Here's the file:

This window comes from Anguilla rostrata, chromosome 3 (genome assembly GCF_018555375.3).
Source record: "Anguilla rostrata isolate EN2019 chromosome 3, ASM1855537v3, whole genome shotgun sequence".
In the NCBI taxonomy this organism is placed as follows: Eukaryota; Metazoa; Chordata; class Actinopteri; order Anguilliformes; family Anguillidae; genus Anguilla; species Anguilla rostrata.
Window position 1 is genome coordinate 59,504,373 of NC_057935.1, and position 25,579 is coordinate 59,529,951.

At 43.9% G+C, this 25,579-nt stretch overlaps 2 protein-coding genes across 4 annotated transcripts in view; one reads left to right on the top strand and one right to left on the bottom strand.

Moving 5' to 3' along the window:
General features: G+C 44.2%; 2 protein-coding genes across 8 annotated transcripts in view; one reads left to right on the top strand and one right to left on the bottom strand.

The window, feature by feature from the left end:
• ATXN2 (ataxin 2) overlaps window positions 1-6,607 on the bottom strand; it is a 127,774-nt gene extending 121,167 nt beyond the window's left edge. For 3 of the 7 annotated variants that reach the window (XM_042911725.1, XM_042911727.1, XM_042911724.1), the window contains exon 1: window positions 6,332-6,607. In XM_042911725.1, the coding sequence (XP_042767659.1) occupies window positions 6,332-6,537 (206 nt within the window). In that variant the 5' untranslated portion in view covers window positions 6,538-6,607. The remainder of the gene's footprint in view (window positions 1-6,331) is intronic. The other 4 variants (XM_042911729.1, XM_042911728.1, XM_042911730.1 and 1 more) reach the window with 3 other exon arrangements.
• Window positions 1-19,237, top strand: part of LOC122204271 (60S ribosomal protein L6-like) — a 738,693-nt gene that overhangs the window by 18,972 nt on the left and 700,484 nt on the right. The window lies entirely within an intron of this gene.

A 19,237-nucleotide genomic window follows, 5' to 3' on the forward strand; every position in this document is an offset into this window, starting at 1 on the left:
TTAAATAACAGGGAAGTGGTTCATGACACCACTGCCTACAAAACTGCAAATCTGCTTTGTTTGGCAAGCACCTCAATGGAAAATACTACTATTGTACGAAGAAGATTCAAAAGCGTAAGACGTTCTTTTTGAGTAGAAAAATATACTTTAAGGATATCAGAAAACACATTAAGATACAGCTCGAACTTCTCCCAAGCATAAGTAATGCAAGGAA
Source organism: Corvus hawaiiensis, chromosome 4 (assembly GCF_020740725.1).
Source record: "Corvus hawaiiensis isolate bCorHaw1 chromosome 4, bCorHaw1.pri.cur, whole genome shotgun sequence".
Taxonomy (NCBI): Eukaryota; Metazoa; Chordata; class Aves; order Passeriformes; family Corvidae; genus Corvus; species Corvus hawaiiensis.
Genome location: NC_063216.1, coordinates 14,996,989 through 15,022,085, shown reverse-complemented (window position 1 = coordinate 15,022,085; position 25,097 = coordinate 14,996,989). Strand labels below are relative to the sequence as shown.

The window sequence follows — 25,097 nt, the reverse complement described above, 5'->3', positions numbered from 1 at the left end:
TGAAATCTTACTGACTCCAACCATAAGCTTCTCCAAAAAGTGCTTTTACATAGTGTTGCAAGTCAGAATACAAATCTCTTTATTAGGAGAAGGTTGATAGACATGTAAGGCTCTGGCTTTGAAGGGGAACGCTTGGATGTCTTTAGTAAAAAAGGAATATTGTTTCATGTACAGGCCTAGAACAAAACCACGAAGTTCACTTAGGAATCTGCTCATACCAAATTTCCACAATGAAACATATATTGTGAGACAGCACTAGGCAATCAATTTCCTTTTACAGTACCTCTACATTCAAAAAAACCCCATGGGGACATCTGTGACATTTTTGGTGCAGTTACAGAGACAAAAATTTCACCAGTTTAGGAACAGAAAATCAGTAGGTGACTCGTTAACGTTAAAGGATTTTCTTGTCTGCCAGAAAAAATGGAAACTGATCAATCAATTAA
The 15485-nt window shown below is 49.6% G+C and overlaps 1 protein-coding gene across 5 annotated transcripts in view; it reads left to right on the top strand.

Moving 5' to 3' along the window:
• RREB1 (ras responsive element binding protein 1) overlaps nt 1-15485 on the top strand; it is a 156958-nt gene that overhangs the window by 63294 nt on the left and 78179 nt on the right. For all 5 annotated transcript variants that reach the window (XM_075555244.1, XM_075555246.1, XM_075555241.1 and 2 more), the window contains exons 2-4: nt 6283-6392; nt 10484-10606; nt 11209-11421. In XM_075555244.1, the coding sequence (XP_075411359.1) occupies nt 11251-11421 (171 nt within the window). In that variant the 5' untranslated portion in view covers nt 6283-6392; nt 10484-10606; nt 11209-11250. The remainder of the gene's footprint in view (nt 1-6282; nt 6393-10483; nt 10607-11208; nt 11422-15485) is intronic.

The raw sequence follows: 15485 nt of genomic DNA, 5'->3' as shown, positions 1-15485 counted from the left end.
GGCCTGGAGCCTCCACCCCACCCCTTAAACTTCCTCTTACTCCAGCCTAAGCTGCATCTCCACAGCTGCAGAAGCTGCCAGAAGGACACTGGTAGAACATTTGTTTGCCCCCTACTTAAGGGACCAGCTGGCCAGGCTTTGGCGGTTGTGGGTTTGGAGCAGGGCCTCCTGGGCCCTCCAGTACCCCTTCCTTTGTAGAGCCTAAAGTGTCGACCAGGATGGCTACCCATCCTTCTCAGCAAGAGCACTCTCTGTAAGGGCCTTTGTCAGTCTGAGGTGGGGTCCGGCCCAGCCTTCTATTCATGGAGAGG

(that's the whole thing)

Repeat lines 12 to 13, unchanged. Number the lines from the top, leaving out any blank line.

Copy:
TTAAATAACAGGGAAGTGGTTCATGACACCACTGCCTACAAAACTGCAAATCTGCTTTGTTTGGCAAGCACCTCAATGGAAAATACTACTATTGTACGAAGAAGATTCAAAAGCGTAAGACGTTCTTTTTGAGTAGAAAAATATACTTTAAGGATATCAGAAAACACATTAAGATACAGCTCGAACTTCTCCCAAGCATAAGTAATGCAAGGAA
Source organism: Corvus hawaiiensis, chromosome 4 (assembly GCF_020740725.1).